Emily Oliver



Our girlhood was spaced apart
by layoffs. A man thought he died
and long patio chairs
returned to the basement.
I goodbyed the foreclosed stoop.

By staging the correct loop of deeds
he, electrically, was revived. I knew
my absolute self in the sliding
glass, Mary in a cradle beside. In words
I made the future. I could have lied.




My system is different
than his systems.

He flatters the closed
circuit, what falls

feeds roots, eights among his
lovely electrical shapes.

My wakelight is start, stop,
a moon circle fought

in a horseshoe's trace.
It is not a biological lacing;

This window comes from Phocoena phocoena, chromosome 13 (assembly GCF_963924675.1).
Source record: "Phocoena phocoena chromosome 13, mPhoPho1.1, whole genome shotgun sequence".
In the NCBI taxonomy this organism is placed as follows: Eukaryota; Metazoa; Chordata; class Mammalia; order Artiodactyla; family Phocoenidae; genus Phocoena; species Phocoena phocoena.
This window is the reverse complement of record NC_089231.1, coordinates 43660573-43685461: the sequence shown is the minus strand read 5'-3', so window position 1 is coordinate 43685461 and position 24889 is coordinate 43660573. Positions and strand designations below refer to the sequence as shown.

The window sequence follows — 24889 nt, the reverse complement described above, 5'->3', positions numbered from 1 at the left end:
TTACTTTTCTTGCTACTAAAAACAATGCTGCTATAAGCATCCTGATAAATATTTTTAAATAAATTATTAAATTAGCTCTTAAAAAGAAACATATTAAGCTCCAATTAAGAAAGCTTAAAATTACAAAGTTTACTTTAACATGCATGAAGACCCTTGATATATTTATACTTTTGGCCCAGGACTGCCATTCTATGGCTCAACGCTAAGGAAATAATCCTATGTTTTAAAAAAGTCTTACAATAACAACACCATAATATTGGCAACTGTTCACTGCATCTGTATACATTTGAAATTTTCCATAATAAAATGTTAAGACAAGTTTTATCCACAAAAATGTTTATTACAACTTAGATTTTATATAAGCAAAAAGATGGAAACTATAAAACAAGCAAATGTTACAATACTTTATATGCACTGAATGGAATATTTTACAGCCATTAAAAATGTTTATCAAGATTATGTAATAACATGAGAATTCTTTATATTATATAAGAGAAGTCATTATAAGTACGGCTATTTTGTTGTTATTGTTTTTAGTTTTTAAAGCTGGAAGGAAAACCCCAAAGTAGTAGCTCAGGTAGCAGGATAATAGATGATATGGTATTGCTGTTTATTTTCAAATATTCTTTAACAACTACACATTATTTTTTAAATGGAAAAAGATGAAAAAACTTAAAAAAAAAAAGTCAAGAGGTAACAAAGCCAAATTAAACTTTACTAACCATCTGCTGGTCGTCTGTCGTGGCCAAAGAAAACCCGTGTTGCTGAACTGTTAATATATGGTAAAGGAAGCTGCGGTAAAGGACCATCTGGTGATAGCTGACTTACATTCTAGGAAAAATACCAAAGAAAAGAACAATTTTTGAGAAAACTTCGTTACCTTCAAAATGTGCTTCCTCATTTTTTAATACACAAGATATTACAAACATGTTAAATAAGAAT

I was built by the world
to open.











On "Seven Year Circuit A": The brain is a strange archive. Maybe especially in our current technological moment, when so much is surveilled, recorded, and reproducible. Memory can become a type of self-surveillance: cataloged reels that can be rewound and watched over for clues.

On"But Is This Work Computational?": A contributing origin: over Skype, three men and a dog interviewed me for a digital humanities gig. I could only see the dog's ears but his man was unimpressed.